— As someone who studied political science in college and still tries to stay pretty involved and knowledgeable, I’ve always considered Carter an underrated president. He gets short shrift for events that happened during his presidency and those things overshadow all of the great things (ie. conservation/energy, international environmental agenda, protecting national parks, doing the right thing, not the political thing, accountability for government officials, etc.) that happened during his term. He governed with “politics of respect” — something that we’ve been missing of late. This film just further solidified the feelings I had going into it, but it gave me just a little more insight into the man and how he operated. Carterland does a great job of taking back the narrative around Carter — he wasn’t a failed president. He was/is a visionary and his moral and ethical leadership should be celebrated, especially while he is still alive. He is not just a great ex-president, but also a great president. I highly recommend this documentary. Carterland
— This was a beautifully shot documentary short that shines a light on a subset and culture that many aren’t familiar with (myself included) — “the new generation of Morocco”, with an uprising skateboarding culture at its center. I liked how it has that old Cali skateboard vibe to the phone footage. I enjoyed getting this sneak peek into their lives. Desert Dogs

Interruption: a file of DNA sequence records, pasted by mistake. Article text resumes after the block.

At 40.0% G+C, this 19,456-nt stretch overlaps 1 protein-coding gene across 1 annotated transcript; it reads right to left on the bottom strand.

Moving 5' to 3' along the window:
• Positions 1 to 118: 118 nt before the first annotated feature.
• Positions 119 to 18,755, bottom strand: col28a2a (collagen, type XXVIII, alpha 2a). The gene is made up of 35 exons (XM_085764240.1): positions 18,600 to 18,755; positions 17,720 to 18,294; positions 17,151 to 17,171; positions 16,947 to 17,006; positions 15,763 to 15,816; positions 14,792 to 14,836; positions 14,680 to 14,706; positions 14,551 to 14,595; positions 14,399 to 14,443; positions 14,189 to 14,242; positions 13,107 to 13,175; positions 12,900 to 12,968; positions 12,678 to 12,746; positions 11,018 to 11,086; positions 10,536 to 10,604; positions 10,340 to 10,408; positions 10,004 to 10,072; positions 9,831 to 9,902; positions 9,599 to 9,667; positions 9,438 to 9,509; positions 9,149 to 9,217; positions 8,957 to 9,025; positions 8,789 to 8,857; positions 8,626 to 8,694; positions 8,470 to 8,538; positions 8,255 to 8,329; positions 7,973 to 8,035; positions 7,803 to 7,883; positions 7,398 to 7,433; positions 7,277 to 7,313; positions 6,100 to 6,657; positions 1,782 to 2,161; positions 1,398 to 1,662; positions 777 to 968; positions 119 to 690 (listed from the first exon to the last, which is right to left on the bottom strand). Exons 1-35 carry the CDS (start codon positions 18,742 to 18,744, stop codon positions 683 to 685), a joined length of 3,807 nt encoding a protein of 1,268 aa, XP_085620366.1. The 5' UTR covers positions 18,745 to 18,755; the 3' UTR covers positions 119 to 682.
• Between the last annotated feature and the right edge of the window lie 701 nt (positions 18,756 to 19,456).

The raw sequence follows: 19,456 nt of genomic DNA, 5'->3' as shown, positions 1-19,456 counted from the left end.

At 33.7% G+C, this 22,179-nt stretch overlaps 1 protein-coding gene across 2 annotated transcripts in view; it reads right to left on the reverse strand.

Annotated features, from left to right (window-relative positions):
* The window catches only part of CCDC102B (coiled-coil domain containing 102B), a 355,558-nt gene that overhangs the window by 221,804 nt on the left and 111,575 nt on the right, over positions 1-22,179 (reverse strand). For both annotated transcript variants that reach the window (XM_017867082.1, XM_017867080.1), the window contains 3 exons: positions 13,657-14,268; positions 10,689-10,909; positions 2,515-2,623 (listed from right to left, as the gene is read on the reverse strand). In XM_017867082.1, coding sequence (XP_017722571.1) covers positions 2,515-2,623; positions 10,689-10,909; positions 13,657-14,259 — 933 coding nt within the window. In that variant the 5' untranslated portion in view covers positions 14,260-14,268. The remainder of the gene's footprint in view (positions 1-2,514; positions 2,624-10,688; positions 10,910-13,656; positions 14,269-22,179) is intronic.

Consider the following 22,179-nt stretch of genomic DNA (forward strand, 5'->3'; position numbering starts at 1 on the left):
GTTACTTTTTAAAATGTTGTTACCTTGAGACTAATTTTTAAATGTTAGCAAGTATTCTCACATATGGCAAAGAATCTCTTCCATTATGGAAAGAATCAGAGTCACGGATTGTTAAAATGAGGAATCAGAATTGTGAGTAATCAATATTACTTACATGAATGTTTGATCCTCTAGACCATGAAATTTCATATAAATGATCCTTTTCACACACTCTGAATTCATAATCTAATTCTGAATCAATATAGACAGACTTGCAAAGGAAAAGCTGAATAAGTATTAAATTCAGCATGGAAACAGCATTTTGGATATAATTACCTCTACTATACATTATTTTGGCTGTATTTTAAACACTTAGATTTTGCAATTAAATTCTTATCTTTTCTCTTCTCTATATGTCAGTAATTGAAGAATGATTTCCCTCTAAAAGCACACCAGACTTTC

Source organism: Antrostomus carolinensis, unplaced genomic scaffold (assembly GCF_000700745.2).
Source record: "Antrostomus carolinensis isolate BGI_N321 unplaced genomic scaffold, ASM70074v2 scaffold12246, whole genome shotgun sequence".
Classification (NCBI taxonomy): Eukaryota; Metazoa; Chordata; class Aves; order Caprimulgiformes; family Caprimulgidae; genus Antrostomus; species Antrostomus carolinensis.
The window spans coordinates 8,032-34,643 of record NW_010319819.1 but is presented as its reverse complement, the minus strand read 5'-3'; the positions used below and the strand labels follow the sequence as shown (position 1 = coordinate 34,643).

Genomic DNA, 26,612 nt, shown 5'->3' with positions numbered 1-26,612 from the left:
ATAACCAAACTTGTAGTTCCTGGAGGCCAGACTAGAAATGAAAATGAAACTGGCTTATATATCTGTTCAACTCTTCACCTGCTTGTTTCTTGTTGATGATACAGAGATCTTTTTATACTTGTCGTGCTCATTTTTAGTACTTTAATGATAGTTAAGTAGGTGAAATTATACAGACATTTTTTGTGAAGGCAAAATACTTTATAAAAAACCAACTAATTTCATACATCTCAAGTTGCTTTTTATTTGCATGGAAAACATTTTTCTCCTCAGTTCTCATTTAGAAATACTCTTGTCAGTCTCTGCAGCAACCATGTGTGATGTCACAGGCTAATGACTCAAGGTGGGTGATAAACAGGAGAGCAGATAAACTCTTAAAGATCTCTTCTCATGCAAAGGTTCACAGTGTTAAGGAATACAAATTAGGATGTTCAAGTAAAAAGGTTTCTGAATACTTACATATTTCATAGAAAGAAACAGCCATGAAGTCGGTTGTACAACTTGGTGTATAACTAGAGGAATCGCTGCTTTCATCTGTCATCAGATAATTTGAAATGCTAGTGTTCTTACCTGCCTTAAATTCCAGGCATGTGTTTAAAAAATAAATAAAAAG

— This Polish short deals with sexuality, lust, and how we all long for connection and intimacy — and how that can go wrong. This film was hard to watch at one point — but not in a bad way, but in the fact that it can be triggering. Overall, it was superbly acted and well-written. I think filmmaker The Dress TADEUSZ ŁYSIAK has an exciting career ahead of him.
— Man, I felt so bad for these 5th graders in this documentary short lol. They took a field trip to a simulated city where they were all given jobs in corporate society — everything from janitor to CEO. It was oddly satisfying to see these kinds struggle and not know what the hell they were doing — just like us adults LOL. As a child, I couldn’t wait to grow up and become an adult — I’ve learned that it ain’t all it’s cracked up to be and think some of those 5th graders did too LOL. The Field Trip
— This documentary with re-enactments tells the story of 3 Ethiopian women who came to ATL in the 1980s/90s and ran into a notorious official who terrorized and tortured them, their families, and countless others during the Red Terror in Ethiopia. This one had a real Dateline-type feel to it. But it was interesting to see this legal process play out — it dealt with political asylum issues, deportation, the women bringing a civil case (as opposed to a criminal one), and lack of jurisdiction all before the International Criminal Court came into existence. Overall, an interesting watch. A Fire Within